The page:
Slovakian president-elect to fight coal subsidies

Zuzana Čaputová
Slovakia’s first female president will challenge long-standing industrial interests and the financing of coal mining.

“For a Visegrad country, it is a very interesting development that a woman with a liberal, Erin Brockovitch background comes into the picture,” said Ada Ámon.

Zuzana Čaputová - '‘Slovakia’s Erin Brockovich’ - will promote a green jobs agenda against the country’s traditional backing of heavy industry.

In a second-round run-off vote, lawyer Zuzana Čaputová saw off European commissioner for the energy union Maroš Šefčovič, beating him 58 percent to 42 percent to take on the largely ceremonial role.

Čaputová has a long-record of championing environmental health, after she led a case against an illegal landfill site for 14 years.

Key issues

Spokesperson Martin Burgr told Climate Home News that climate policy was “one of the key issues”, for the new president.

Burgr said: “The need is clear: to keep global warming at 1.5 degrees. And to do that we need to start green and just [transition] of not only our economy but society” 

Burgr said the president-elect wanted Slovakia to grasp “the opportunities presented by low carbon development and eco-innovation in terms of sustainable and quality jobs, not ‘just’ protection of the climate”.

Slovakia is one of the most energy intensive economies in Europe, with its automotive, metal, steel and chemical manufacturers having been favoured over emissions cuts by Slovak governments, according to think tank E3G.

Current subsidies prop up the otherwise uneconomical production of lignite, while a 2023 deadline to phase-out coal has drawn criticism for loopholes.

Coal subsidies 

Burgr said Čaputová was an “outspoken critic of subsidies for coal mining” who backed an initiative calling for the swift phase out of coal mining and support for affected workers and regions.

Slovakia is part of the Visegrád group, a bloc including Hungary, Czech Republic and Poland, which has fought to quell EU climate ambitions. Čaputová’s spokesperson said she would “use her influence with the group to advocate for more pro-climate stance”.

Ada Ámon, a Hungarian analyst for the think tank E3G, said the win was “hope for the region”.

Ámon said: “For a Visegrad country, it is a very interesting development that a woman with a liberal, Erin Brockovitch background comes into the picture.”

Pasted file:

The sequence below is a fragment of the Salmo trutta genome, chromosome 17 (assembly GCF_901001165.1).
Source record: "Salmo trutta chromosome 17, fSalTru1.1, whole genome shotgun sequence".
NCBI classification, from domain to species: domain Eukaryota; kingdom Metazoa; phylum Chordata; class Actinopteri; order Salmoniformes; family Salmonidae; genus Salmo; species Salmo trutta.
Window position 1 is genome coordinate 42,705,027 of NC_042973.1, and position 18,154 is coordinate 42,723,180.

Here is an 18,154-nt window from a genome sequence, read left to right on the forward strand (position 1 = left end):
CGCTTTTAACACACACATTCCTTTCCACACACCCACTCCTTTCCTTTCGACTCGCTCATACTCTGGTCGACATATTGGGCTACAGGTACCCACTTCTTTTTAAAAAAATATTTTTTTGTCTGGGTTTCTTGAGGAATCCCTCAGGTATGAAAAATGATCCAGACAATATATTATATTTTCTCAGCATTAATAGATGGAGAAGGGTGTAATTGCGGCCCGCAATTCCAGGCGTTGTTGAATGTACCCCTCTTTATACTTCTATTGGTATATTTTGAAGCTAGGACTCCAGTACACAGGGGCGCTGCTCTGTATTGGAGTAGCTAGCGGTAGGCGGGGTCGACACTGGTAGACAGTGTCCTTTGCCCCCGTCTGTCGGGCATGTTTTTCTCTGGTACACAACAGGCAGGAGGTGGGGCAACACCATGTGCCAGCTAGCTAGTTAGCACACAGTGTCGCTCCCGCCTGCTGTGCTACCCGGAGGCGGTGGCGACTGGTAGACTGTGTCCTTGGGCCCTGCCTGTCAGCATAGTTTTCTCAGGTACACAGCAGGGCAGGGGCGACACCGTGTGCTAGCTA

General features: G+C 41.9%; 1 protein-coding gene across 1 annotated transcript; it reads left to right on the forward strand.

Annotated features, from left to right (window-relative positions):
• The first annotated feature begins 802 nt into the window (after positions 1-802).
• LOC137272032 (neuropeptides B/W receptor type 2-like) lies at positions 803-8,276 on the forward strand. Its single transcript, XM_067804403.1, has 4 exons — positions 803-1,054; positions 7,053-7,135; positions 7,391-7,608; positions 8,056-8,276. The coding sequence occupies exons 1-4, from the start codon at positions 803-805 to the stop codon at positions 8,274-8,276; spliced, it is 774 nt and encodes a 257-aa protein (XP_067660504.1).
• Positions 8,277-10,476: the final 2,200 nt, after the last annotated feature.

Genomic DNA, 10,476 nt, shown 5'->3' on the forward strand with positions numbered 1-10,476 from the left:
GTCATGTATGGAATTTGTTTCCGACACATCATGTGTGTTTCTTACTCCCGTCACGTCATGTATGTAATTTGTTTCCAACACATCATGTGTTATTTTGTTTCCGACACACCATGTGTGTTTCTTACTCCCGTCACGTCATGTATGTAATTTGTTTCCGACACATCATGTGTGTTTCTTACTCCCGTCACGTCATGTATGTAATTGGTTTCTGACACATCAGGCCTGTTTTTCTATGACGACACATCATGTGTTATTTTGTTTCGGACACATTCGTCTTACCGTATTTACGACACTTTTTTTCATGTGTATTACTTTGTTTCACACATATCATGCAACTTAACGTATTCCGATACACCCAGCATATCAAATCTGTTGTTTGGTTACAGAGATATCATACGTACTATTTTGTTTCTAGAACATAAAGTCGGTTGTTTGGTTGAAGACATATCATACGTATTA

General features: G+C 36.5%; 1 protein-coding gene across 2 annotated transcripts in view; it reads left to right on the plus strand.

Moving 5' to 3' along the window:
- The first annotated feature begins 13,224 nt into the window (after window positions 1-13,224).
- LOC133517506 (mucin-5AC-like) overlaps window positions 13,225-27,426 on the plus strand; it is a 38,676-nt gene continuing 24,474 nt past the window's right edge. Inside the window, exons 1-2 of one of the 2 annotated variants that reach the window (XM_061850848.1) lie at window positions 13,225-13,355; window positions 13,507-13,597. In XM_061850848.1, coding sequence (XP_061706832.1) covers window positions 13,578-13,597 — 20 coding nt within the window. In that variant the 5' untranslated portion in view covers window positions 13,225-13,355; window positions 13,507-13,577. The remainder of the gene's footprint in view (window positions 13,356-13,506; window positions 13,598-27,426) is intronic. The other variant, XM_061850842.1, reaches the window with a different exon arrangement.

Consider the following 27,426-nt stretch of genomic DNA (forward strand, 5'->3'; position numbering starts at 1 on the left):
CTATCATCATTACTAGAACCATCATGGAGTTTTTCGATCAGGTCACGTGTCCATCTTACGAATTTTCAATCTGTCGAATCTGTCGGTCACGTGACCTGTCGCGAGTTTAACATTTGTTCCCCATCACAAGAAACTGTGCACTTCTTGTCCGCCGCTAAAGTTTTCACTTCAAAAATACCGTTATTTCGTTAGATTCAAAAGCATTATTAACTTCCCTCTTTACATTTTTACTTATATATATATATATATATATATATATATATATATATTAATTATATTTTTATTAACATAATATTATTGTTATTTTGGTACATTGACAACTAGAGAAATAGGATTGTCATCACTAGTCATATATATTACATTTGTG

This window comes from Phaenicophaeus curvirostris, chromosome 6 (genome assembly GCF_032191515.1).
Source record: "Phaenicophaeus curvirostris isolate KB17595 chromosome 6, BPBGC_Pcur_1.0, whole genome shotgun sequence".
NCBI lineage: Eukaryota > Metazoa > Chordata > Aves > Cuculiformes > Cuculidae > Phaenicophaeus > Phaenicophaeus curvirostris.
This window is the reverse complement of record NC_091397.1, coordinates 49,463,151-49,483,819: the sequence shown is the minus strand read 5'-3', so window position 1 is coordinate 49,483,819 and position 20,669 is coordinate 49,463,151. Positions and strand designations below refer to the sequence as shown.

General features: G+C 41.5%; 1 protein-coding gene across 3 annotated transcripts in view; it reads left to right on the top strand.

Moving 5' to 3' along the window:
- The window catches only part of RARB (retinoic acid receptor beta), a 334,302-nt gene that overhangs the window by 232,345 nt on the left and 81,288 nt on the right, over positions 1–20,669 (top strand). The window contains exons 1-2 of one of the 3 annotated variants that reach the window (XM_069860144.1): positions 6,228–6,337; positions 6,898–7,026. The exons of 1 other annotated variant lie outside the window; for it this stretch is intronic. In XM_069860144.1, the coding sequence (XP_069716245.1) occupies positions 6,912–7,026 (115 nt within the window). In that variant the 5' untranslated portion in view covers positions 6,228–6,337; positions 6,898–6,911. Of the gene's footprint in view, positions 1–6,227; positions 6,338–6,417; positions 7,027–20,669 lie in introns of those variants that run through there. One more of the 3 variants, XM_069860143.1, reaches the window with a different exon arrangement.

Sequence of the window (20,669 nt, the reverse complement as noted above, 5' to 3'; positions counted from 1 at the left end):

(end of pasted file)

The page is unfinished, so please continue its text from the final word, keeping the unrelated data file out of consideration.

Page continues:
In 1999, a wealthy developer expanded a landfill in the small vineyard town of Pezinok in Western Slovakia. Cancer, respiratory illnesses, and allergy rates shot up, with one particular type of leukaemia being reported eight times more than the national average.

Local support

Čaputová rallied local support against the landfill through petitions, protests and cultural events. She also took the case to the European Court of Justice, prompting the EU judiciary to affirm the public’s right to participate in decisions that impact their environment.

In her 2016 acceptance speech for the Goldman Prize, Čaputová said: “In Slovakia we are still learning lessons about democracy after the fall of communism … We cannot let it run without our involvement. The same goes for the protection of our planet. It needs engagement.”

However, her win will not immediately impact the country’s direction. In Slovakia’s parliamentary democracy, the office of president does not have executive power.

Asked whether Čaputová would act against the country’s coal subsidies, Burgr said that “it is not in the competence of the president to change this directly”.

But Ámon was confident that the future president could use her role to pressure the government of prime minister Peter Pellegrini and “encourage as much public consultation and debate on [climate] as is possible”.

This Author

Natalie Sauer reports for Climate Home News. She has contributed to a variety of international outlets, including Politico Europe, AFP and The Ecologist. This article first appeared on Climate Home.   

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